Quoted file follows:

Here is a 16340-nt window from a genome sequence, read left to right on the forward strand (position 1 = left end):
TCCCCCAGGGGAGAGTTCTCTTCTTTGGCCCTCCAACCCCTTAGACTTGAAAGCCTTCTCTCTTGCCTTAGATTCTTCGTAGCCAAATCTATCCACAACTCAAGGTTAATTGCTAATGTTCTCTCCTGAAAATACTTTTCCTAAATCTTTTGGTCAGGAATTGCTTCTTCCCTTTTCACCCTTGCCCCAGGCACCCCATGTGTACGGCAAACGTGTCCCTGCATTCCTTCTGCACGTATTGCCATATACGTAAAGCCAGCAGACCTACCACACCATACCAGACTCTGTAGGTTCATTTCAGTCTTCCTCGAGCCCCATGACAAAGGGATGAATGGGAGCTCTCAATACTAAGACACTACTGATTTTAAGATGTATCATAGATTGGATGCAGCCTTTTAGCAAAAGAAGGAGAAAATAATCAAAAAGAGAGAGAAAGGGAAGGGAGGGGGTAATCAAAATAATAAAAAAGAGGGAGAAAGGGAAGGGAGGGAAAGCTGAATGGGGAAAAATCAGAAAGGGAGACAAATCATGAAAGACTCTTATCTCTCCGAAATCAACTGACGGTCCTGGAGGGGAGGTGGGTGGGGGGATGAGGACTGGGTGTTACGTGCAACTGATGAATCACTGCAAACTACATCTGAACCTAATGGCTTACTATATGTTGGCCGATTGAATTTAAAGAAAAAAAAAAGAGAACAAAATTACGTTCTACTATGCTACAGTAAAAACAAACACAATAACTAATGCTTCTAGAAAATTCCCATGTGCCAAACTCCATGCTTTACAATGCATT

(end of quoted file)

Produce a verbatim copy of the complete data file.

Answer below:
Here is a 16340-nt window from a genome sequence, read left to right on the forward strand (position 1 = left end):
TCCCCCAGGGGAGAGTTCTCTTCTTTGGCCCTCCAACCCCTTAGACTTGAAAGCCTTCTCTCTTGCCTTAGATTCTTCGTAGCCAAATCTATCCACAACTCAAGGTTAATTGCTAATGTTCTCTCCTGAAAATACTTTTCCTAAATCTTTTGGTCAGGAATTGCTTCTTCCCTTTTCACCCTTGCCCCAGGCACCCCATGTGTACGGCAAACGTGTCCCTGCATTCCTTCTGCACGTATTGCCATATACGTAAAGCCAGCAGACCTACCACACCATACCAGACTCTGTAGGTTCATTTCAGTCTTCCTCGAGCCCCATGACAAAGGGATGAATGGGAGCTCTCAATACTAAGACACTACTGATTTTAAGATGTATCATAGATTGGATGCAGCCTTTTAGCAAAAGAAGGAGAAAATAATCAAAAAGAGAGAGAAAGGGAAGGGAGGGGGTAATCAAAATAATAAAAAAGAGGGAGAAAGGGAAGGGAGGGAAAGCTGAATGGGGAAAAATCAGAAAGGGAGACAAATCATGAAAGACTCTTATCTCTCCGAAATCAACTGACGGTCCTGGAGGGGAGGTGGGTGGGGGGATGAGGACTGGGTGTTACGTGCAACTGATGAATCACTGCAAACTACATCTGAACCTAATGGCTTACTATATGTTGGCCGATTGAATTTAAAGAAAAAAAAAAGAGAACAAAATTACGTTCTACTATGCTACAGTAAAAACAAACACAATAACTAATGCTTCTAGAAAATTCCCATGTGCCAAACTCCATGCTTTACAATGCATT